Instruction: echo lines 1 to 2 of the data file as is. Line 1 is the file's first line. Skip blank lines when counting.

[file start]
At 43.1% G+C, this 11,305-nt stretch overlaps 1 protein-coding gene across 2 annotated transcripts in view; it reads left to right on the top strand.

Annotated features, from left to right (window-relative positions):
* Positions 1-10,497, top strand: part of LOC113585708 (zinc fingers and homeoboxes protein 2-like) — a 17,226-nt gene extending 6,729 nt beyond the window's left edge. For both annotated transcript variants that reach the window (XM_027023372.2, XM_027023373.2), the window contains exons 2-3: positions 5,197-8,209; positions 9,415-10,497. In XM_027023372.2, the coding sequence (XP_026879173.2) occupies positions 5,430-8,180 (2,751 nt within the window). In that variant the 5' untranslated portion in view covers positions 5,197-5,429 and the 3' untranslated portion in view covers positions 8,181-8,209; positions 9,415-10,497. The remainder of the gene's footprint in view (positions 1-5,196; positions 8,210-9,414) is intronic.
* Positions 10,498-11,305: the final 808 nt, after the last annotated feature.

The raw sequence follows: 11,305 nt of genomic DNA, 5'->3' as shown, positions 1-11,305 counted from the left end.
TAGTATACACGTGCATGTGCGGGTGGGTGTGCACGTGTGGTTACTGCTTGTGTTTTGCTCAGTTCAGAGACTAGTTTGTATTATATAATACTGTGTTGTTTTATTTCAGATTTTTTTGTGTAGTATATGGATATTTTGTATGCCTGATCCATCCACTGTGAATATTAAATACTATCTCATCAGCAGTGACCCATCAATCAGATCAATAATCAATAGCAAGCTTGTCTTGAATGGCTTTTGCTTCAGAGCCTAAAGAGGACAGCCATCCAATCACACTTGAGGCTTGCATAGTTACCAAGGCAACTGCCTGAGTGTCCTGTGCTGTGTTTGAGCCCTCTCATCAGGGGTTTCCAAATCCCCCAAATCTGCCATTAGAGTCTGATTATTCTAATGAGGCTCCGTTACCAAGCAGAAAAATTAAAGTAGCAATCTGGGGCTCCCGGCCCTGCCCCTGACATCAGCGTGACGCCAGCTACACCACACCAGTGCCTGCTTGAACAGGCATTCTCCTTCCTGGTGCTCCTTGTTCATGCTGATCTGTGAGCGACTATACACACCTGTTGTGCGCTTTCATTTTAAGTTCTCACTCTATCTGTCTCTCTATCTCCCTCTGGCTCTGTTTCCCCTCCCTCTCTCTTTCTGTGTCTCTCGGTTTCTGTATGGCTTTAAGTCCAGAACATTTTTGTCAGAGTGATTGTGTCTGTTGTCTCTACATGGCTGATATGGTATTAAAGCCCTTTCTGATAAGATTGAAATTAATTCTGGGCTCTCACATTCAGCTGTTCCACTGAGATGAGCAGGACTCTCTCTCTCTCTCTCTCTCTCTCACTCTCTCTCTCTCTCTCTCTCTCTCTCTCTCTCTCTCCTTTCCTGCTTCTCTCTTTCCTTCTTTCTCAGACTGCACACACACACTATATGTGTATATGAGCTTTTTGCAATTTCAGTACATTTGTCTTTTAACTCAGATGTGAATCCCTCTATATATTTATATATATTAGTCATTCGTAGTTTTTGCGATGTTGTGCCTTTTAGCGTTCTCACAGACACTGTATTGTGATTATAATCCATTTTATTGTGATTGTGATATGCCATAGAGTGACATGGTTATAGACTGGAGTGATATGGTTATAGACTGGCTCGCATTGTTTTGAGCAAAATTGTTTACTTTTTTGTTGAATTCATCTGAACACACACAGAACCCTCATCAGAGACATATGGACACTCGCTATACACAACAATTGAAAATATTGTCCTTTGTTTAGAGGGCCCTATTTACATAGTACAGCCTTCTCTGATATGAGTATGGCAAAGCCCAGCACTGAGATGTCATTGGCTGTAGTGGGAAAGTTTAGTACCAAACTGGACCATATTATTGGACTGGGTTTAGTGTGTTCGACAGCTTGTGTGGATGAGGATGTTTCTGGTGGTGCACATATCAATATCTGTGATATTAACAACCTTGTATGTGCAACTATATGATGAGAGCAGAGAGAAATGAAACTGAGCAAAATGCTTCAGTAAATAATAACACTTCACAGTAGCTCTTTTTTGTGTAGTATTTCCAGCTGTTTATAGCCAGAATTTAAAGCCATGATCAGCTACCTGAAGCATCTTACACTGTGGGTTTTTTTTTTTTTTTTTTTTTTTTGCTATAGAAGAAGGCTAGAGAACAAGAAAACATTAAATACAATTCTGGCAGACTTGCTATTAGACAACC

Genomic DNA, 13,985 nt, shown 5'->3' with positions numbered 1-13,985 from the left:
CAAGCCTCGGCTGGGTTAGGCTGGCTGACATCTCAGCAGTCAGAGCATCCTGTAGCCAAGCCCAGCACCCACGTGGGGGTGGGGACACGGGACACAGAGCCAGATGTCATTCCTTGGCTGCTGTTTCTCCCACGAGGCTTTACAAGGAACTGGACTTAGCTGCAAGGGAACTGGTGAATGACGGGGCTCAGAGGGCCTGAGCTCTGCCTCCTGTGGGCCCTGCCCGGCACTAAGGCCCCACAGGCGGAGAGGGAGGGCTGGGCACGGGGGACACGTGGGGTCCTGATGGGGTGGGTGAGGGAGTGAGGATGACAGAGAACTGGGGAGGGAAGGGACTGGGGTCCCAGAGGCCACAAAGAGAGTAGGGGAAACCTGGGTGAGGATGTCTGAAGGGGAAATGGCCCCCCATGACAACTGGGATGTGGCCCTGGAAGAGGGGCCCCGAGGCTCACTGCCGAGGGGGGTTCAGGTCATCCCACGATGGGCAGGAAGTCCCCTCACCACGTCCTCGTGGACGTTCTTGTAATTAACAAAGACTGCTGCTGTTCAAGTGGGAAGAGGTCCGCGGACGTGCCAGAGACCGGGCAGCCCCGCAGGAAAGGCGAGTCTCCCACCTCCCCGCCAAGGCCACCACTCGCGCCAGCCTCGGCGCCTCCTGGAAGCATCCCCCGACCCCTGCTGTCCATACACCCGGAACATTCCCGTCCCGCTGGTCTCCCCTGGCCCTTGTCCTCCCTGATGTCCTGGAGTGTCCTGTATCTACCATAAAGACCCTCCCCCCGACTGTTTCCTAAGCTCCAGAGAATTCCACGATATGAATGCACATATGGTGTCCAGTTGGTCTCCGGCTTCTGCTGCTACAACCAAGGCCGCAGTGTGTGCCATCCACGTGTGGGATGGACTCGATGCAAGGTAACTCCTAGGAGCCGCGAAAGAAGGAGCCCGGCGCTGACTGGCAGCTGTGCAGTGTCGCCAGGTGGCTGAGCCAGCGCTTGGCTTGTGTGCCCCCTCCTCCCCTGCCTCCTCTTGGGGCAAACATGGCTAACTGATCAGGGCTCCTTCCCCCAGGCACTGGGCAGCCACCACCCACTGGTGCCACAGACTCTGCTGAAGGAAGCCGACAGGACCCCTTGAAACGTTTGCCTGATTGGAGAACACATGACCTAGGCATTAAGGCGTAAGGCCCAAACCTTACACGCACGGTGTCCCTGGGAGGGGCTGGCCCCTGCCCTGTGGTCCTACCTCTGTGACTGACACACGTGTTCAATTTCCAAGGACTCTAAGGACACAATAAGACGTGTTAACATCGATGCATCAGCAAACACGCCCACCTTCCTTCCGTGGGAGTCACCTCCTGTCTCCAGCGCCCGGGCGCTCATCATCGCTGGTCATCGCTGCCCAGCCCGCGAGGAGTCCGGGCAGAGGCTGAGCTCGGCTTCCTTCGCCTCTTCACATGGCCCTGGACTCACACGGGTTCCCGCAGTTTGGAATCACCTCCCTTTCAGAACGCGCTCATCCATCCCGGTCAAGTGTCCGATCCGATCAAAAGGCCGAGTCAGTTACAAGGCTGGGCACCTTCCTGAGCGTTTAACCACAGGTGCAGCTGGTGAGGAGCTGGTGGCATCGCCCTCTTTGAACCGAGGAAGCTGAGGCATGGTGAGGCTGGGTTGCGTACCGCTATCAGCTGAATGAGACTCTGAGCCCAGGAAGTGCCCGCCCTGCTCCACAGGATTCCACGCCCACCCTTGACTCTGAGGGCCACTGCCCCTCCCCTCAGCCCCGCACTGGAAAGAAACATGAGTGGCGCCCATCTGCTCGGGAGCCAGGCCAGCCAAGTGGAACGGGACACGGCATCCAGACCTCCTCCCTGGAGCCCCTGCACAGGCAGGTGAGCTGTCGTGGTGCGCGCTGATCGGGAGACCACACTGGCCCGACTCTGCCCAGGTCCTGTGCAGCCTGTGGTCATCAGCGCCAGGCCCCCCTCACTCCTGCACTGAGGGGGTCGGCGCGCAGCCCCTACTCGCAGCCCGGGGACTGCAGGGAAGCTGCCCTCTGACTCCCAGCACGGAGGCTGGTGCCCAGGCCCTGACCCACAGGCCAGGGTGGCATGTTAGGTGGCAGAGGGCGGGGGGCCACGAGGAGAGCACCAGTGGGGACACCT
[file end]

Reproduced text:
At 43.1% G+C, this 11,305-nt stretch overlaps 1 protein-coding gene across 2 annotated transcripts in view; it reads left to right on the top strand.

Annotated features, from left to right (window-relative positions):